The phrase “smart city” has been popping up more and more, especially in reference to large metropolitan areas. Singapore’s use of sensors and cameras to monitor cleanliness and traffic, New York City’s use of ShotSpotter to enable quicker police response to gunfire, and London’s smart parking initiative are commonly brought up. But what is a smart city? And how does a smaller community become “smart?”
A quick search will find a lot of definitions for smart cities, many of them saying basically the same thing. According to the International Data Corporation (IDC), “a Smart City begins to be developed when multiple smart initiatives are coordinated to leverage technology investments across an entire city, use common platforms to decrease service time/maintenance costs, share data across systems, and tie IT investments clearly to smart missions.” Basically, a smart city uses data and technology to achieve their goals. To many, this is too basic and broad. There are specific goals identified for smart cities: sustainability, economic development, and better quality of life for residents. These goals indicate that a true smart city is forward thinking, preparing for the future to ensure that the people living and working in the city have a safe, healthy environment, and will for a long time.
Here at Harshaw Trane, we add a few more things. A smart city is more than just the technology it uses. We think that a smart city is made up of four planks. Technology is, of course, one of them. The other three are management, security, and procurement. Smart cities also utilize smart financing, energy savings contracts, and resources like P3 and EPAD. They have trusted advisors who can help them with each of these planks.
So, how do cities achieve this? Just as there are many definitions of smart cities, there are many ways to develop one. Some consider simply adding new apps to make information more accessible to residents as creating a smart city. But being a smart city is more than just having smart technology – it’s having the right technology for your community.
In Kentucky, where 90% of cities have less than 10,000 residents, most places don’t need an app to tell them where they can park or to help them avoid traffic jams. They can, however, massively benefit from smart infrastructure upgrades.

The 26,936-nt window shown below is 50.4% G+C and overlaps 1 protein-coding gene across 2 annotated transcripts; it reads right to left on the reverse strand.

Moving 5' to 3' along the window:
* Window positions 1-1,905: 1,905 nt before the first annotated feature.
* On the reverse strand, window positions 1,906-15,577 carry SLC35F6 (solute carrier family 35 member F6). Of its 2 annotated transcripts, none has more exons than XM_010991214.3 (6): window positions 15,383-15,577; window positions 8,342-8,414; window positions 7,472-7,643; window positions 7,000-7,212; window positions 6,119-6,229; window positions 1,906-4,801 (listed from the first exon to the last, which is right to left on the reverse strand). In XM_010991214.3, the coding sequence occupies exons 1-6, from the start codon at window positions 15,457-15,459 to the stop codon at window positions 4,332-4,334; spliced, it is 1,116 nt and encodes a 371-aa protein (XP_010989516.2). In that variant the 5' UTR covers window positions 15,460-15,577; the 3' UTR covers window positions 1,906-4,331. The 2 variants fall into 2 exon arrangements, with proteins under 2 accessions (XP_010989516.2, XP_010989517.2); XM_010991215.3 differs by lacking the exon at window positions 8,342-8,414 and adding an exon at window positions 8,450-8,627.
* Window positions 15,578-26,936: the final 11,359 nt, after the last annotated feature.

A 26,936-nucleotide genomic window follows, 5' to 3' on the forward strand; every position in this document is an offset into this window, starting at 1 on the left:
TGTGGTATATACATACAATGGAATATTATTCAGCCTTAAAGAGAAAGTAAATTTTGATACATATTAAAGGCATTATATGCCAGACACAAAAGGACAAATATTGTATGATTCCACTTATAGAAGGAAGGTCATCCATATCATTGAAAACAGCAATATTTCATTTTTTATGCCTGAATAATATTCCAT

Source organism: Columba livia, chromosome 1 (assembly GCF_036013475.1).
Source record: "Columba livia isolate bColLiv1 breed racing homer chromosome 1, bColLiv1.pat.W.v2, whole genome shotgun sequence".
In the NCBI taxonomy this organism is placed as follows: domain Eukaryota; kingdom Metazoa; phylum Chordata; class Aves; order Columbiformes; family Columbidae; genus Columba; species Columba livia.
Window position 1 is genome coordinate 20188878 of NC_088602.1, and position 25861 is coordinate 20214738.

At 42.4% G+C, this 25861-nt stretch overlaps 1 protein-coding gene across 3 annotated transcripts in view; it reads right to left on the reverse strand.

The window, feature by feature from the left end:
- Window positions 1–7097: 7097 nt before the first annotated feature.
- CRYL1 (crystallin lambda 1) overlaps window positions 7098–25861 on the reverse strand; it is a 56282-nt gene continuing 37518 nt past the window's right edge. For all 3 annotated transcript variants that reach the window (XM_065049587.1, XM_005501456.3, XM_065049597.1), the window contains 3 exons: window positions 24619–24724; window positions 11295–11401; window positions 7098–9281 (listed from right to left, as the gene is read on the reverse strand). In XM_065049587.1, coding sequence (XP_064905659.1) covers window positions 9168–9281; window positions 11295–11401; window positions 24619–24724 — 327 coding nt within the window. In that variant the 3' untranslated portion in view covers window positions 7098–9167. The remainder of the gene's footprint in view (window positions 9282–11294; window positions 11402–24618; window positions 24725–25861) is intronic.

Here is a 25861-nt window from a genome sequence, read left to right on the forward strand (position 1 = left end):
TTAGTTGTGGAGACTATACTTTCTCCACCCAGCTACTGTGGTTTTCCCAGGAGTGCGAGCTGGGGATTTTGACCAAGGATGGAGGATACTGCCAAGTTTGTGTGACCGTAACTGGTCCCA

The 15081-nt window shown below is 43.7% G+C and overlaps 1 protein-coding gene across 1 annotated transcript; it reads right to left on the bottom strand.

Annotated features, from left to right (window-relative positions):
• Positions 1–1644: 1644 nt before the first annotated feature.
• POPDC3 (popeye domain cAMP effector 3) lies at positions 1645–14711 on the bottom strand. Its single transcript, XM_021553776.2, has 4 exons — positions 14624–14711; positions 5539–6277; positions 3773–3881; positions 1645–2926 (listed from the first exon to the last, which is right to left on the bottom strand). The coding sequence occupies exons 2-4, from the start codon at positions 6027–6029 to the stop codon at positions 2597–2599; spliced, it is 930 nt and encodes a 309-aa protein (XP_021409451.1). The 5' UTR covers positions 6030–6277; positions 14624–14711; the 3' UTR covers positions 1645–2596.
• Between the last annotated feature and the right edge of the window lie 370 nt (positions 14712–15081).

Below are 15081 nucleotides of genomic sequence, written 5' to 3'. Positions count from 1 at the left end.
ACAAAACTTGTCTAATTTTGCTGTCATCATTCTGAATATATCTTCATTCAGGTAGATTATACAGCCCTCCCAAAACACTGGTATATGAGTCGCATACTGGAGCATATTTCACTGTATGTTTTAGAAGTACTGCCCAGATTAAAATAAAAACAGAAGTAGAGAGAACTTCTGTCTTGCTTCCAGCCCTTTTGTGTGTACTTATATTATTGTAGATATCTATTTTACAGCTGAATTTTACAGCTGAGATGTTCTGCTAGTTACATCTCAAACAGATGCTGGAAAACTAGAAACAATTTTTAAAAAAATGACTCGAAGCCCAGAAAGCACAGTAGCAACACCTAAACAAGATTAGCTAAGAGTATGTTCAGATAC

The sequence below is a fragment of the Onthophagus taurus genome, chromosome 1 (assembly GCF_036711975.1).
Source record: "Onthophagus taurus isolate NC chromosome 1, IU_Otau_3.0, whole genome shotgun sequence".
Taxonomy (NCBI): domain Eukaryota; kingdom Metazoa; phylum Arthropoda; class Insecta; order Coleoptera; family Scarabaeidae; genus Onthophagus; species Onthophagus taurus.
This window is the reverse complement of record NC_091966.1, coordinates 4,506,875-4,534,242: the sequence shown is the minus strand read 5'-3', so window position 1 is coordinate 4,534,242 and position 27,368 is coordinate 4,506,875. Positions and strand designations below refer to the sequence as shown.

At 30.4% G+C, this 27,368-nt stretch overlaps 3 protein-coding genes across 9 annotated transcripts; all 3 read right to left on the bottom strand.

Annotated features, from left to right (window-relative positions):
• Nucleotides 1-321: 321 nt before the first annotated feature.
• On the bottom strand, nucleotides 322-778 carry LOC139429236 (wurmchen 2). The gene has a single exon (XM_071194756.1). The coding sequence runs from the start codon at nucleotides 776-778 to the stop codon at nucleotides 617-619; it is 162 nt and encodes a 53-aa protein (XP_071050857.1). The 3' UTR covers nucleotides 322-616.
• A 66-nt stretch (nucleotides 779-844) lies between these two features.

Harshaw Trane makes your city’s facilities work smarter for you, not harder, by improving your buildings, lights, water meters and treatment plants. Connected buildings with smart controls and efficient HVAC systems improve the city government’s sustainability and reduce energy costs, helping pay for the project. Replacing street lights and building lights with LED is considered low hanging fruit. It vastly increases efficiency and the safety and security of citizens while paying for itself with energy cost savings.
We’ve installed Advanced Metering Infrastructure (AMI) in several cities across Kentucky. AMI is a system of connected, smart meters that communicate with both utilities companies and customers. They automatically read and report energy or water use and provide more accurate billing information. According to the Department of Energy, AMI reduces the costs of metering and billing, provides more customer control over energy consumption and costs, lowers outage costs, and reduces utility capital expenditures.
We have also worked with multiple cities to build new water and wastewater treatment plants. On the surface, it’s not always clear how this can help a city become smarter because there isn’t a lot of talk about innovative technology when it comes to this. Water is essential to a city and its residents, and as more people move into cities, water systems need to be able to meet the demands of the population. Efficient water and wastewater treatment plants are essential to improving and sustaining the quality of life of people living and working in cities, a key goal of smart cities.
We want your cities infrastructure to work smarter for you. We can help you become a smart city with smart results. If you’re interested in learning more, call us today at 502.499.7000.